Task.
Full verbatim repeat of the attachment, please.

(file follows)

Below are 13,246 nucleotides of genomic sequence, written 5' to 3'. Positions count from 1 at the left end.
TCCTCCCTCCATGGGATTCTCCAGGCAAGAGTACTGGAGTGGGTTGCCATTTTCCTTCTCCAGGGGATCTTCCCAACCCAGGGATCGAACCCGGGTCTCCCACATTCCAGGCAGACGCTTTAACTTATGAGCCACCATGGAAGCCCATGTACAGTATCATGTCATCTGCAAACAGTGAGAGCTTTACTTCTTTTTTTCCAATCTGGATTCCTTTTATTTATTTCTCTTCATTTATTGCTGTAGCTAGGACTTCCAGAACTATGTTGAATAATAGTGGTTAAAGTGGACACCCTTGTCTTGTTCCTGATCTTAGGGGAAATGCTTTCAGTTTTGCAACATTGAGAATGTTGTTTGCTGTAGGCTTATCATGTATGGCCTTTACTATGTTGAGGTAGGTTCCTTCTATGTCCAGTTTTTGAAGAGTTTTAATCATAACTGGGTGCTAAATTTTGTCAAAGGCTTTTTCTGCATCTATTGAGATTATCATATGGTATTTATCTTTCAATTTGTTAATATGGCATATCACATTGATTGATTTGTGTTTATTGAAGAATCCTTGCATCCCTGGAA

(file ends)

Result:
Below are 13,246 nucleotides of genomic sequence, written 5' to 3'. Positions count from 1 at the left end.
TCCTCCCTCCATGGGATTCTCCAGGCAAGAGTACTGGAGTGGGTTGCCATTTTCCTTCTCCAGGGGATCTTCCCAACCCAGGGATCGAACCCGGGTCTCCCACATTCCAGGCAGACGCTTTAACTTATGAGCCACCATGGAAGCCCATGTACAGTATCATGTCATCTGCAAACAGTGAGAGCTTTACTTCTTTTTTTCCAATCTGGATTCCTTTTATTTATTTCTCTTCATTTATTGCTGTAGCTAGGACTTCCAGAACTATGTTGAATAATAGTGGTTAAAGTGGACACCCTTGTCTTGTTCCTGATCTTAGGGGAAATGCTTTCAGTTTTGCAACATTGAGAATGTTGTTTGCTGTAGGCTTATCATGTATGGCCTTTACTATGTTGAGGTAGGTTCCTTCTATGTCCAGTTTTTGAAGAGTTTTAATCATAACTGGGTGCTAAATTTTGTCAAAGGCTTTTTCTGCATCTATTGAGATTATCATATGGTATTTATCTTTCAATTTGTTAATATGGCATATCACATTGATTGATTTGTGTTTATTGAAGAATCCTTGCATCCCTGGAA